A Roepstorff

IT University of Copenhagen, København, Capital Region, Denmark

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Publications (134)276.72 Total impact

  • [Show abstract] [Hide abstract]
    ABSTRACT: Eggs of the pig whipworm, Trichuris suis ova (TSO), are currently tested in human clinical trials for their potential immunomodulatory capacity. The biological potency of TSO (egg viability and infectivity) is traditionally assessed in Göttingen minipigs as the establishment of intestinal larvae after inoculation with a known number of eggs. To minimize testing in animal models, development of an in vitro egg hatching assay is proposed as a reliable, cost-effective, and a faster alternative to test the egg viability. The present study aimed to investigate the influence of different chemical, physical, and biological factors on egg hatching. Thus, in a series of experiments and in different combinations, the eggs were stimulated with glass beads, artificial gastric juice, bile salt and trypsin solution, fermentation gut medium, or stimulated with mucosal scrapings from the ileum and the large intestine of the infected and uninfected Göttingen minipig. Mechanical stimulation with glass beads presented a simple and reproducible method for egg hatching. However, incubation of eggs with mucosal scrapings from the ileum, caecum, and colon for 24 h at 38 °C significantly increased hatching.
    Parasitology Research 05/2015; DOI:10.1007/s00436-015-4476-1 · 2.33 Impact Factor
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    ABSTRACT: This histopathological study was carried out in order to investigate the cellular response in the jejunum to Ascaridia galli during the first 7 weeks of infection. Fourty-two ISA Brown chickens (7 weeks old) were infected orally with 500 embryonated A. galli eggs each while 28 chickens were left as uninfected controls. Six infected and four control chickens were necropsied at each time point 3, 7, 10, 14, 21, 28 and 42 days post-infection (dpi). Samples for histopathology were taken from three sites of the jejunoileum. Significantly higher eosinophil counts were seen in infected chickens compared to uninfected at 3, 7, 10, 14 and 28 dpi (P < 0.01). In both groups, the initial number of mast cells was high, but this high level of mast cells remained for a longer period in the infected group compared to the control group. Significantly higher counts were thus found in the infected group at 21 (P < 0.001), 28 (P < 0.01) and 42 dpi (P < 0.05). A. galli infection induced changes in the mucosal thickness as reduced villi length at 7, 10, 14, 21 and 28 dpi and in the degree of general cellular infiltration in the lamina propria of the mucosal layer. No adult worms were seen during the experiment; therefore, A. galli larvae have elicited a moderate cellular response in the lamina propria, mainly consisting of eosinophils in the early phase and later of mast cells.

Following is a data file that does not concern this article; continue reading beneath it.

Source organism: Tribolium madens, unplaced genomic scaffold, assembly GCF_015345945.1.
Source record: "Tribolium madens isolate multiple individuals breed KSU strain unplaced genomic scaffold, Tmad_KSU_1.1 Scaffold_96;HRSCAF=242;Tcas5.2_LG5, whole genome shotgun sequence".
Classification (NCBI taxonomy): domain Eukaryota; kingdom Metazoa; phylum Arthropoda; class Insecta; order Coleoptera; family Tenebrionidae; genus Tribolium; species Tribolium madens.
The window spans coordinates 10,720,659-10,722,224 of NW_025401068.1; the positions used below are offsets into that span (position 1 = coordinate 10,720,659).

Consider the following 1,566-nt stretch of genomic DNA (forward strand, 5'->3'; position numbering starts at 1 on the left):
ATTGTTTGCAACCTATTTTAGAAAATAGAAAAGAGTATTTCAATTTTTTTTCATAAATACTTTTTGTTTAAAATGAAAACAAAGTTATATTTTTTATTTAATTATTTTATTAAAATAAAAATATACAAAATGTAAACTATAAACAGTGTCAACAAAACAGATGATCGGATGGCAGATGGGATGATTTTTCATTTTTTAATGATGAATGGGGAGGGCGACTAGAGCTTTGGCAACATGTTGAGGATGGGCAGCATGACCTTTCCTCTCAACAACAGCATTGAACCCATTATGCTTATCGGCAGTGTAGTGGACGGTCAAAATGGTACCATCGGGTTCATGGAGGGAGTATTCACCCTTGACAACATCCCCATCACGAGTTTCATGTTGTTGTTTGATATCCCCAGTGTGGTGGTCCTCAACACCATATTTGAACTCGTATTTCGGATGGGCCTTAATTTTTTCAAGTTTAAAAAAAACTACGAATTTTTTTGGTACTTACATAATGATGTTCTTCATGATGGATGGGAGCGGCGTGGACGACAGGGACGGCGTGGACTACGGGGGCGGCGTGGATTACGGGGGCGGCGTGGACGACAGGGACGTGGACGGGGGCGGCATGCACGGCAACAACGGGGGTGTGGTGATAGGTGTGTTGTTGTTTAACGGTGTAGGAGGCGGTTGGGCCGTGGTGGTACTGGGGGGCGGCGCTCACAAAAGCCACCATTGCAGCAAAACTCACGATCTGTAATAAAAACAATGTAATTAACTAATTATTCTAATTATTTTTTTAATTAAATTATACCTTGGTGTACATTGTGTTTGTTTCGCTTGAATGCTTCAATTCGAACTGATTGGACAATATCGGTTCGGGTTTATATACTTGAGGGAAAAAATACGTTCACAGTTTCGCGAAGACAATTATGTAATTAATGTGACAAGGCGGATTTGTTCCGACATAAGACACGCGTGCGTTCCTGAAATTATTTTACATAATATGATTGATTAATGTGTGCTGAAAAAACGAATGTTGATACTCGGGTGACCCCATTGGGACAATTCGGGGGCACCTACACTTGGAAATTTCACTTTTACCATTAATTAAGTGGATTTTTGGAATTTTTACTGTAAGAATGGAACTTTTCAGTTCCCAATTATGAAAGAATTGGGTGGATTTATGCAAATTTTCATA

Parasitology Research 04/2015; DOI:10.1007/s00436-015-4450-y · 2.33 Impact Factor
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    ABSTRACT: An observational study has suggested that relapsing-remitting multiple sclerosis patients with helminth infections have lower disease activity and progression than uninfected multiple sclerosis patients. To evaluate the safety and efficacy on MRI activity of treatment with TSO in relapsing MS. The study was an open-label, magnetic resonance imaging assessor-blinded, baseline-to-treatment study including ten patients with relapsing forms of multiple sclerosis. Median (range) age was 41 (24-55) years, disease duration 9 (4-34) years, Expanded Disability Status Scale score 2.5 (1-5.0), and number of relapses within the last two years 3 (2-5). Four patients received no disease modifying therapy, while six patients received IFN-β. After an observational period of 8 weeks, patients received 2500 ova from the helminth Trichuris suis orally every second week for 12 weeks. Patients were followed with serial magnetic resonance imaging, neurological examinations, laboratory safety tests and expression of immunological biomarker genes. Treatment with Trichuris suis orally was well-tolerated apart from some gastrointestinal symptoms. Magnetic resonance imaging revealed 6 new or enlarged T2 lesions in the run-in period, 7 lesions in the early period and 21 lesions in the late treatment period. Two patients suffered a relapse before treatment and two during treatment. Eight patients developed eosinophilia. The expression of cytokines and transcription factors did not change. In a small group of relapsing multiple sclerosis patients, Trichuris suis oral therapy was well tolerated but without beneficial effect. © The Author(s), 2015.